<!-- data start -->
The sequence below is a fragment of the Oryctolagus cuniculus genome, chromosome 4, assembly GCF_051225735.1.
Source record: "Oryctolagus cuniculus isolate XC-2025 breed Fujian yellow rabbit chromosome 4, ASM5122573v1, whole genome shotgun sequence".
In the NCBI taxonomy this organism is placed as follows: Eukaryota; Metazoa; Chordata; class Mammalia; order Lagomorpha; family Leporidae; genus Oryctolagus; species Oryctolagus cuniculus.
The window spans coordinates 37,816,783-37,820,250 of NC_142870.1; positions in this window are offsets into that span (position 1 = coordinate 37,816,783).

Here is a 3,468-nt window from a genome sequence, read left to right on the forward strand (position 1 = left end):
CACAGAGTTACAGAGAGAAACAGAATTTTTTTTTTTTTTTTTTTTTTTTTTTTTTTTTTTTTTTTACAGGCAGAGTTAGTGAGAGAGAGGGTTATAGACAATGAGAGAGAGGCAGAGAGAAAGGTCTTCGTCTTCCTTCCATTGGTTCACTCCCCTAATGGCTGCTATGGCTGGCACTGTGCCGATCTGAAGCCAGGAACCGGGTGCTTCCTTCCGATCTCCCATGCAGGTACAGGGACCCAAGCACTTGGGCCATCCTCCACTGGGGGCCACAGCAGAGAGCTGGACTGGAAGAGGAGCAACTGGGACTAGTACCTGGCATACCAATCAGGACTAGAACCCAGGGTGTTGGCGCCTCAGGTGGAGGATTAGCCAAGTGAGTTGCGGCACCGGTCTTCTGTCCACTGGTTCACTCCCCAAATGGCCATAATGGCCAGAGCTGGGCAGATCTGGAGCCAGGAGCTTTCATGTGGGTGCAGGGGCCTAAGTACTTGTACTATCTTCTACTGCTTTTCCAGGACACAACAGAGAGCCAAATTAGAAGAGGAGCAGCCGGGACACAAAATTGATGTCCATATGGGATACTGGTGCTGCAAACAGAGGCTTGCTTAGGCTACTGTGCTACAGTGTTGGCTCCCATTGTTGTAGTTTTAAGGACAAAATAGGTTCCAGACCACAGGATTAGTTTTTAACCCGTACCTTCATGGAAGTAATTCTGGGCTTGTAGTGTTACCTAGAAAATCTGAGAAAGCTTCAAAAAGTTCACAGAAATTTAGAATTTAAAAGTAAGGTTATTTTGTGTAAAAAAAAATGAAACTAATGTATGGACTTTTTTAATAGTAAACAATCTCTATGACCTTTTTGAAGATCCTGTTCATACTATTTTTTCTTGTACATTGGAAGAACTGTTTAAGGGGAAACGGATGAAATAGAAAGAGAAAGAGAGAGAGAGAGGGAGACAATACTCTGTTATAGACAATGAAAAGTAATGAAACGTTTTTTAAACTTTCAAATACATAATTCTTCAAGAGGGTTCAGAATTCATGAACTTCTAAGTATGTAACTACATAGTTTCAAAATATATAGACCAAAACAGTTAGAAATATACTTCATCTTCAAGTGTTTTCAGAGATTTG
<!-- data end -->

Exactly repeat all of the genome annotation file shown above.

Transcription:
The sequence below is a fragment of the Oryctolagus cuniculus genome, chromosome 4, assembly GCF_051225735.1.
Source record: "Oryctolagus cuniculus isolate XC-2025 breed Fujian yellow rabbit chromosome 4, ASM5122573v1, whole genome shotgun sequence".
In the NCBI taxonomy this organism is placed as follows: Eukaryota; Metazoa; Chordata; class Mammalia; order Lagomorpha; family Leporidae; genus Oryctolagus; species Oryctolagus cuniculus.
The window spans coordinates 37,816,783-37,820,250 of NC_142870.1; positions in this window are offsets into that span (position 1 = coordinate 37,816,783).

Here is a 3,468-nt window from a genome sequence, read left to right on the forward strand (position 1 = left end):
CACAGAGTTACAGAGAGAAACAGAATTTTTTTTTTTTTTTTTTTTTTTTTTTTTTTTTTTTTTTTACAGGCAGAGTTAGTGAGAGAGAGGGTTATAGACAATGAGAGAGAGGCAGAGAGAAAGGTCTTCGTCTTCCTTCCATTGGTTCACTCCCCTAATGGCTGCTATGGCTGGCACTGTGCCGATCTGAAGCCAGGAACCGGGTGCTTCCTTCCGATCTCCCATGCAGGTACAGGGACCCAAGCACTTGGGCCATCCTCCACTGGGGGCCACAGCAGAGAGCTGGACTGGAAGAGGAGCAACTGGGACTAGTACCTGGCATACCAATCAGGACTAGAACCCAGGGTGTTGGCGCCTCAGGTGGAGGATTAGCCAAGTGAGTTGCGGCACCGGTCTTCTGTCCACTGGTTCACTCCCCAAATGGCCATAATGGCCAGAGCTGGGCAGATCTGGAGCCAGGAGCTTTCATGTGGGTGCAGGGGCCTAAGTACTTGTACTATCTTCTACTGCTTTTCCAGGACACAACAGAGAGCCAAATTAGAAGAGGAGCAGCCGGGACACAAAATTGATGTCCATATGGGATACTGGTGCTGCAAACAGAGGCTTGCTTAGGCTACTGTGCTACAGTGTTGGCTCCCATTGTTGTAGTTTTAAGGACAAAATAGGTTCCAGACCACAGGATTAGTTTTTAACCCGTACCTTCATGGAAGTAATTCTGGGCTTGTAGTGTTACCTAGAAAATCTGAGAAAGCTTCAAAAAGTTCACAGAAATTTAGAATTTAAAAGTAAGGTTATTTTGTGTAAAAAAAAATGAAACTAATGTATGGACTTTTTTAATAGTAAACAATCTCTATGACCTTTTTGAAGATCCTGTTCATACTATTTTTTCTTGTACATTGGAAGAACTGTTTAAGGGGAAACGGATGAAATAGAAAGAGAAAGAGAGAGAGAGAGGGAGACAATACTCTGTTATAGACAATGAAAAGTAATGAAACGTTTTTTAAACTTTCAAATACATAATTCTTCAAGAGGGTTCAGAATTCATGAACTTCTAAGTATGTAACTACATAGTTTCAAAATATATAGACCAAAACAGTTAGAAATATACTTCATCTTCAAGTGTTTTCAGAGATTTG